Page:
|Publication number||US4509858 A|
|Application number||US 06/458,709|
|Publication date||Apr 9, 1985|
|Filing date||Jan 17, 1983|
|Priority date||Jan 17, 1983|
|Also published as||DE3401414A1|
|Publication number||06458709, 458709, US 4509858 A, US 4509858A, US-A-4509858, US4509858 A, US4509858A|
|Inventors||Robert A. Smythe, Joachim Bunkenburg, Gunnar D. Richardson|
|Original Assignee||Gca Corporation/Tropel Division|
|Export Citation||BiBTeX, EndNote, RefMan|
|Patent Citations (4), Non-Patent Citations (2), Referenced by (9), Classifications (5), Legal Events (6)|
|External Links: USPTO, USPTO Assignment, Espacenet|
This invention arose from frustrating inaccuracies inherent in prior art linear measurement interferometers. Although optical and electronic components in interferometers can function at a high level of precision, mechanical systems in prior art instruments considerably reduce the potential accuracy.
We have discovered a better way of arranging the elements and components of an interferometer to accomplish linear measurement with zero abbe error and an overall accuracy improvement over the prior art on the order of a factor of 10. Our interferometer is not only more accurate for several reasons, but is also compact, easily packaged and set up for operation, and adequately rugged so that it can measure accurately for a long time.
We have discovered a way of folding the test beam path of a linear measurement interferometer to extend along and straddle the measurement axis along which a probe or focusing lens moves for respectively accomplishing contact or non-contact linear measurement. Our arrangement has several advantages that include greater mechanical stability, zero abbe error, reduced problems with thermal expansion and contraction, a shorter dead air path, a dead air path proportional to the distance being measured, and a more compact and convenient instrument.
Our invention applies to an interferometer having a light source, a detection system, a beam splitter arranged to divide light from the source into test and reference beams that travel test and reference paths and recombine for detection by the detection system. Our interferometer has a measurement axis directed toward a surface of a work piece, and the beam splitter is arranged on the measurement axis with the work piece surface on one side of the beam splitter and the test beam path straddling the measurement axis on the opposite side of the beam splitter. A reference beam retroreflector in the reference path reflects back the reference beam from the beam splitter.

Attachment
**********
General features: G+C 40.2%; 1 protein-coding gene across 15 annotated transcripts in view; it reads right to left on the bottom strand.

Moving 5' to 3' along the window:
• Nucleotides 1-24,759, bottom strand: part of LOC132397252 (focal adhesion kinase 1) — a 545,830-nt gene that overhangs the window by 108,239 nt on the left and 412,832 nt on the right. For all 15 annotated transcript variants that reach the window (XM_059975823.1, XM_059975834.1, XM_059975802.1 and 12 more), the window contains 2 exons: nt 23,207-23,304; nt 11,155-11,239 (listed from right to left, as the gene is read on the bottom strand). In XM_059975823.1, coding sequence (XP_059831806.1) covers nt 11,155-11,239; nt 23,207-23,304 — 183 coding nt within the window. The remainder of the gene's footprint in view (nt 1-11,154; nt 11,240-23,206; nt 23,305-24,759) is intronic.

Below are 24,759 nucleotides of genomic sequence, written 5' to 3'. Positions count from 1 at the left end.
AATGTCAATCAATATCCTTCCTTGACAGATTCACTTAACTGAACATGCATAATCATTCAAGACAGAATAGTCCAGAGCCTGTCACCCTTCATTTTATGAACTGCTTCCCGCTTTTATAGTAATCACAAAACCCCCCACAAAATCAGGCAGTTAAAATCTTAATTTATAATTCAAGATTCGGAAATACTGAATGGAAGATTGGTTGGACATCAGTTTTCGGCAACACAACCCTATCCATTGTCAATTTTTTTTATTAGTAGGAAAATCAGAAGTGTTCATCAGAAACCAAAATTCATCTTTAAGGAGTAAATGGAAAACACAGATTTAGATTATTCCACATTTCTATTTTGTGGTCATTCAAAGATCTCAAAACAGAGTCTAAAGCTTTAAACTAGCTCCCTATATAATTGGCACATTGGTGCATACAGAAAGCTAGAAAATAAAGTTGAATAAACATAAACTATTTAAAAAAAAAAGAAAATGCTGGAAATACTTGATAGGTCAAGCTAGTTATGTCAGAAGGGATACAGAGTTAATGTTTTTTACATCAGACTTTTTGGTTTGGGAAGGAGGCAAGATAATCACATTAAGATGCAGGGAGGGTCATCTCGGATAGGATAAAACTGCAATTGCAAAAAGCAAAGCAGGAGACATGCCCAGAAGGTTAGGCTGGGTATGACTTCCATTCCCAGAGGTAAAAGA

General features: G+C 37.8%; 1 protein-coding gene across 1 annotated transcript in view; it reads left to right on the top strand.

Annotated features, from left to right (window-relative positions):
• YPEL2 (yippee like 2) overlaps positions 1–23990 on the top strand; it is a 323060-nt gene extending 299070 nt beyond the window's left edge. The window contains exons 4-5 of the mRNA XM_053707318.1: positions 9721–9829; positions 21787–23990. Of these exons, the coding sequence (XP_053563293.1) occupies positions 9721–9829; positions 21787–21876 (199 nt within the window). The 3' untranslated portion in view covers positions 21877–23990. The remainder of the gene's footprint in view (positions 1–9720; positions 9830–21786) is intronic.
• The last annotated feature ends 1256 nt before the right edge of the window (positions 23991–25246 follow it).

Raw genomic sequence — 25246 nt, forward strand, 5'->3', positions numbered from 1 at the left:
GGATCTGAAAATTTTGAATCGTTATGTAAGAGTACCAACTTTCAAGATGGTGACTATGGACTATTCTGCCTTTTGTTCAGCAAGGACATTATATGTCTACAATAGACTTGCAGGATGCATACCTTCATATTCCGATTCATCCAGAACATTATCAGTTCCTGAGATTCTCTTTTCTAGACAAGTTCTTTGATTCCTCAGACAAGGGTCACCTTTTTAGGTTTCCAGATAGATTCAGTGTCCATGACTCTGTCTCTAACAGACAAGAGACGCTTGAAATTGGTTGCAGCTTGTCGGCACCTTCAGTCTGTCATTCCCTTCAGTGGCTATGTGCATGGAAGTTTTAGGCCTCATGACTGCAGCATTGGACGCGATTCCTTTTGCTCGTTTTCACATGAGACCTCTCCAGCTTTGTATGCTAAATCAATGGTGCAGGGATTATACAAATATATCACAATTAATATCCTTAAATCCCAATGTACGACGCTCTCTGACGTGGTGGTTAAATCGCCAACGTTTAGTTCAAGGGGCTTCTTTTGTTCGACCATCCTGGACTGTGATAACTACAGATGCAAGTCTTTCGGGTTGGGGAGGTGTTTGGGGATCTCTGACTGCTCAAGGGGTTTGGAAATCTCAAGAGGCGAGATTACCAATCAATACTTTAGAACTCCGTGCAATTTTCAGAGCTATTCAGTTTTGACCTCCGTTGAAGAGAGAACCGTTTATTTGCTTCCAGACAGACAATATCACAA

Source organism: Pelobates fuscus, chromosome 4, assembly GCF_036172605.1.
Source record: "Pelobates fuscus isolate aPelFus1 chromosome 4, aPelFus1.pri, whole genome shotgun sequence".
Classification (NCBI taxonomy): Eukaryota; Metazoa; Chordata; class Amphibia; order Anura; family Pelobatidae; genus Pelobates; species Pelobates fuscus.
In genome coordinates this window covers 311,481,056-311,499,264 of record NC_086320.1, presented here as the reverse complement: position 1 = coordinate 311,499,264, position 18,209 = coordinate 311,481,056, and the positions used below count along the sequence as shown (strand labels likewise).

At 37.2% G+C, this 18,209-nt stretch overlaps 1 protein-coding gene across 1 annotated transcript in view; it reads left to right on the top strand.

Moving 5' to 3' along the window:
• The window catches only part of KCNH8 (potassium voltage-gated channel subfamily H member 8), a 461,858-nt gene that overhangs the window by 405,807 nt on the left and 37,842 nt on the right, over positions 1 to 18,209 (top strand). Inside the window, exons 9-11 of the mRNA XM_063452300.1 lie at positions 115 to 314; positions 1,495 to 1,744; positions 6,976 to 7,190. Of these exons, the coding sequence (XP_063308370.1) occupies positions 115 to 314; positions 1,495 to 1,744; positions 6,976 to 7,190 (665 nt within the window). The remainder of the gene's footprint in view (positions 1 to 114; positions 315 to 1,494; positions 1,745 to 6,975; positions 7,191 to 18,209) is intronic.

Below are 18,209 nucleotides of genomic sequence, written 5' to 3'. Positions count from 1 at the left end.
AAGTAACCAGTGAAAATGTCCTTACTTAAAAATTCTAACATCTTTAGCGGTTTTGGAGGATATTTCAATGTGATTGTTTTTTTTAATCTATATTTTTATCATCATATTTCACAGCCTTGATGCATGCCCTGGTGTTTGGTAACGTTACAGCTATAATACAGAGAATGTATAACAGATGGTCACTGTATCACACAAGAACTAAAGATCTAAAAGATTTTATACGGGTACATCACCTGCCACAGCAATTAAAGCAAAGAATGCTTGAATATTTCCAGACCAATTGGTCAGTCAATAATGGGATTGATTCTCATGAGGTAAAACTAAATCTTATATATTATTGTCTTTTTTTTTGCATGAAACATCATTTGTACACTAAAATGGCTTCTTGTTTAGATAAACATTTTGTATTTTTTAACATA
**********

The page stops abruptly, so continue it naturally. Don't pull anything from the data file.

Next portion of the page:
We mount a test beam retroreflector in the test path on the measurement axis for reflecting back the test beam from the beam splitter without causing abbe error. We make the test beam retroreflector movable along the measurement axis with a measuring means such as a probe or focusing lens that also moves along the measurement axis for measuring the work piece surface. We connect the test beam retroreflector to the probe or lens so that they move together to determine a distance moved in measuring the work piece surface. We prefer boring a central hole through the beam splitter so the beam splitter can surround the probe axis and let the probe move through the beam splitter.
FIGS. 1-3 are schematic views of a preferred embodiment of our linear measurement interferometer shown respectively in front, side, and top views;
FIGS. 4 and 5 are schematic diagrams of an alternative to the interferometer of FIGS. 1-3, shown respectively in front and side views;
FIG. 6 is a schematic diagram of another alternative to the interferometer of FIGS. 1-3 arranged for non-contact measurement and shown in side view;
FIGS. 7 and 8 are respective front and side views of an alternative beam splitter usable in the interferometers of FIGS. 1-5; and
FIGS. 9 and 10 are schematic front views of alternative configurations of probes usable in the interferometers of FIGS. 1-5.
Previous linear measurement interferometers, such as the Hewlett-Packard instrument shown in a disclosure filed with this application, have used a test beam path remote from the contact end of a linearly movable probe. The test beam path extended from the remote end of the probe away from the work piece being measured, partly because of unobstructed space available beyond the remote end of the probe. This required optical components mounted at great distances from the work pieces being measured, and this led to mechanical instability and inaccuracies from thermal expansion and contraction of mounts or supports. It also produced a dead air gap inversely proportional to the distance measured so that the smallest measurements were afflicted with the largest dead air gap inaccuracies. This arrangement also led to widely spaced apart optical components that were difficult to package and install.
In trying to overcome inaccuracies inherent in remote test beam paths for linear measurement, we considered a test beam path offset from and parallel with the measurement axis along which a probe moved. This allowed a beam splitter to be placed near the work piece surface and direct a test beam adjacent the path of probe travel. Abbe error inaccuracies proved sufficient to defeat such an arrangement, however.